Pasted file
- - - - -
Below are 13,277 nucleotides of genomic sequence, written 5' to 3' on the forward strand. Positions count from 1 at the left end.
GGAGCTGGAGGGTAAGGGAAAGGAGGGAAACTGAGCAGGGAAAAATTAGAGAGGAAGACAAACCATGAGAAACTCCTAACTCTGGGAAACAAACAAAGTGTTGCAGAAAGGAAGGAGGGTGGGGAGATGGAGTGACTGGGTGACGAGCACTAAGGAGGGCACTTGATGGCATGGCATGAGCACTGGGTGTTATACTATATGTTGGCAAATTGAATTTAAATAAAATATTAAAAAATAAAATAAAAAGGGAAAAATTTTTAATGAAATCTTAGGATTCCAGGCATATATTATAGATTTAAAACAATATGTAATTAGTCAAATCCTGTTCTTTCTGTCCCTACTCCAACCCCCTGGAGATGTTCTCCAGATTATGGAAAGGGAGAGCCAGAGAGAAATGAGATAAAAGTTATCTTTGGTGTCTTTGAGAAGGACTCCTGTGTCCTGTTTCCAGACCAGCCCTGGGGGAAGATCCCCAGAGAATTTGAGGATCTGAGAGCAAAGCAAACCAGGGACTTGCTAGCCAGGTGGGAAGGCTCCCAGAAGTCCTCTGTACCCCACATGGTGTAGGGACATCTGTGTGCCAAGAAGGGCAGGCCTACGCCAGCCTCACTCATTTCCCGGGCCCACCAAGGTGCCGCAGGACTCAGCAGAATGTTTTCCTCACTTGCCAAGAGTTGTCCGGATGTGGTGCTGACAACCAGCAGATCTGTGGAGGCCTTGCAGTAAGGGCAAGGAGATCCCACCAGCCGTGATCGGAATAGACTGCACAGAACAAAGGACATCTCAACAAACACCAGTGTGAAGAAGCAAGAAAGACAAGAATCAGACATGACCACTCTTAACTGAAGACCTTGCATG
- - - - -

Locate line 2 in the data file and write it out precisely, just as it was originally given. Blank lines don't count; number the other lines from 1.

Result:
GGAGCTGGAGGGTAAGGGAAAGGAGGGAAACTGAGCAGGGAAAAATTAGAGAGGAAGACAAACCATGAGAAACTCCTAACTCTGGGAAACAAACAAAGTGTTGCAGAAAGGAAGGAGGGTGGGGAGATGGAGTGACTGGGTGACGAGCACTAAGGAGGGCACTTGATGGCATGGCATGAGCACTGGGTGTTATACTATATGTTGGCAAATTGAATTTAAATAAAATATTAAAAAATAAAATAAAAAGGGAAAAATTTTTAATGAAATCTTAGGATTCCAGGCATATATTATAGATTTAAAACAATATGTAATTAGTCAAATCCTGTTCTTTCTGTCCCTACTCCAACCCCCTGGAGATGTTCTCCAGATTATGGAAAGGGAGAGCCAGAGAGAAATGAGATAAAAGTTATCTTTGGTGTCTTTGAGAAGGACTCCTGTGTCCTGTTTCCAGACCAGCCCTGGGGGAAGATCCCCAGAGAATTTGAGGATCTGAGAGCAAAGCAAACCAGGGACTTGCTAGCCAGGTGGGAAGGCTCCCAGAAGTCCTCTGTACCCCACATGGTGTAGGGACATCTGTGTGCCAAGAAGGGCAGGCCTACGCCAGCCTCACTCATTTCCCGGGCCCACCAAGGTGCCGCAGGACTCAGCAGAATGTTTTCCTCACTTGCCAAGAGTTGTCCGGATGTGGTGCTGACAACCAGCAGATCTGTGGAGGCCTTGCAGTAAGGGCAAGGAGATCCCACCAGCCGTGATCGGAATAGACTGCACAGAACAAAGGACATCTCAACAAACACCAGTGTGAAGAAGCAAGAAAGACAAGAATCAGACATGACCACTCTTAACTGAAGACCTTGCATG